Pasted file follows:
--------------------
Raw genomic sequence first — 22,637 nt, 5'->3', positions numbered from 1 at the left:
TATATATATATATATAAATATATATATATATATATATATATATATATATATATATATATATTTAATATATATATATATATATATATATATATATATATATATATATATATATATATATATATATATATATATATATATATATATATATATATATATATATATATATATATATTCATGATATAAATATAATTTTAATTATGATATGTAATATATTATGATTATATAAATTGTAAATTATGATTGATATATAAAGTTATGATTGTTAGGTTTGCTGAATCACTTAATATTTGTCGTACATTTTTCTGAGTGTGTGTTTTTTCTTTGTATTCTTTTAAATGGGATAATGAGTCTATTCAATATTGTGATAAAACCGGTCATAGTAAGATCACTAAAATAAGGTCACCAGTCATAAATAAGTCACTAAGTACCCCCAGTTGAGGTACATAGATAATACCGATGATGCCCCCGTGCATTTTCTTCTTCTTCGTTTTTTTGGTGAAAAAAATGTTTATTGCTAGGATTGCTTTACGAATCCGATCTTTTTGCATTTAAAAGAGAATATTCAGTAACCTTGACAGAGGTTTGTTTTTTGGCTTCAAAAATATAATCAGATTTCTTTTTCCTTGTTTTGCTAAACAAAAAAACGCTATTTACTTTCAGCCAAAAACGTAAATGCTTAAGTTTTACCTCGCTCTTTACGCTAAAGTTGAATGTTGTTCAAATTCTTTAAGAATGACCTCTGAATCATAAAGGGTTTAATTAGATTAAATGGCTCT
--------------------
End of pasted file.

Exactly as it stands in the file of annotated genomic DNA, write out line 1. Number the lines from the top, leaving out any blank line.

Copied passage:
Raw genomic sequence first — 22,637 nt, 5'->3', positions numbered from 1 at the left: